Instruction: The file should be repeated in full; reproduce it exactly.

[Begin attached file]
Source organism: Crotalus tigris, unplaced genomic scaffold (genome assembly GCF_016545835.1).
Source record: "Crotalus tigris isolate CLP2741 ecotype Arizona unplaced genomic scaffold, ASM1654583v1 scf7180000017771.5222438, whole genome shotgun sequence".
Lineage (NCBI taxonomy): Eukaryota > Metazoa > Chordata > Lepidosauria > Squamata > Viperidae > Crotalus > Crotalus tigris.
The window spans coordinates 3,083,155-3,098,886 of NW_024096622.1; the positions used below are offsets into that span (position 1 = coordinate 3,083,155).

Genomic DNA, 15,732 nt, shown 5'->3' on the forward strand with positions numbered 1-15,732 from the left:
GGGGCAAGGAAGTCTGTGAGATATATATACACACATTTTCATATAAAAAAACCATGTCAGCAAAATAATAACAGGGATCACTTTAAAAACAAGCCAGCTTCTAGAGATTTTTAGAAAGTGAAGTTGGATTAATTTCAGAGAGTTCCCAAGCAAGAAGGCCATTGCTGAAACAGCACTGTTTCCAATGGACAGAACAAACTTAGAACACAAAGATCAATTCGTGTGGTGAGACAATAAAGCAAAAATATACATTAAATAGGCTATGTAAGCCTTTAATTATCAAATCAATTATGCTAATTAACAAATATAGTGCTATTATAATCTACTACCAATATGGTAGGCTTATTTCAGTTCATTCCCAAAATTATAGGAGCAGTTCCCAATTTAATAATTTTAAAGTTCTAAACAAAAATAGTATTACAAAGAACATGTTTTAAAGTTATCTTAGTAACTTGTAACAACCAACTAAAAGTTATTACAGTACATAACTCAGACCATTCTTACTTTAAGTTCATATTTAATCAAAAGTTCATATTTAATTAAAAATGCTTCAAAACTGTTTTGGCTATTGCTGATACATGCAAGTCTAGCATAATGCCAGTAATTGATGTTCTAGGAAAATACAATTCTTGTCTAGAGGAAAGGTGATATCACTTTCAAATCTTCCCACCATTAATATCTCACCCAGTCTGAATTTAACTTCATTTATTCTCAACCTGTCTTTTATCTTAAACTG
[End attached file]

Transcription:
Source organism: Crotalus tigris, unplaced genomic scaffold (genome assembly GCF_016545835.1).
Source record: "Crotalus tigris isolate CLP2741 ecotype Arizona unplaced genomic scaffold, ASM1654583v1 scf7180000017771.5222438, whole genome shotgun sequence".
Lineage (NCBI taxonomy): Eukaryota > Metazoa > Chordata > Lepidosauria > Squamata > Viperidae > Crotalus > Crotalus tigris.
The window spans coordinates 3,083,155-3,098,886 of NW_024096622.1; the positions used below are offsets into that span (position 1 = coordinate 3,083,155).

Genomic DNA, 15,732 nt, shown 5'->3' on the forward strand with positions numbered 1-15,732 from the left:
GGGGCAAGGAAGTCTGTGAGATATATATACACACATTTTCATATAAAAAAACCATGTCAGCAAAATAATAACAGGGATCACTTTAAAAACAAGCCAGCTTCTAGAGATTTTTAGAAAGTGAAGTTGGATTAATTTCAGAGAGTTCCCAAGCAAGAAGGCCATTGCTGAAACAGCACTGTTTCCAATGGACAGAACAAACTTAGAACACAAAGATCAATTCGTGTGGTGAGACAATAAAGCAAAAATATACATTAAATAGGCTATGTAAGCCTTTAATTATCAAATCAATTATGCTAATTAACAAATATAGTGCTATTATAATCTACTACCAATATGGTAGGCTTATTTCAGTTCATTCCCAAAATTATAGGAGCAGTTCCCAATTTAATAATTTTAAAGTTCTAAACAAAAATAGTATTACAAAGAACATGTTTTAAAGTTATCTTAGTAACTTGTAACAACCAACTAAAAGTTATTACAGTACATAACTCAGACCATTCTTACTTTAAGTTCATATTTAATCAAAAGTTCATATTTAATTAAAAATGCTTCAAAACTGTTTTGGCTATTGCTGATACATGCAAGTCTAGCATAATGCCAGTAATTGATGTTCTAGGAAAATACAATTCTTGTCTAGAGGAAAGGTGATATCACTTTCAAATCTTCCCACCATTAATATCTCACCCAGTCTGAATTTAACTTCATTTATTCTCAACCTGTCTTTTATCTTAAACTG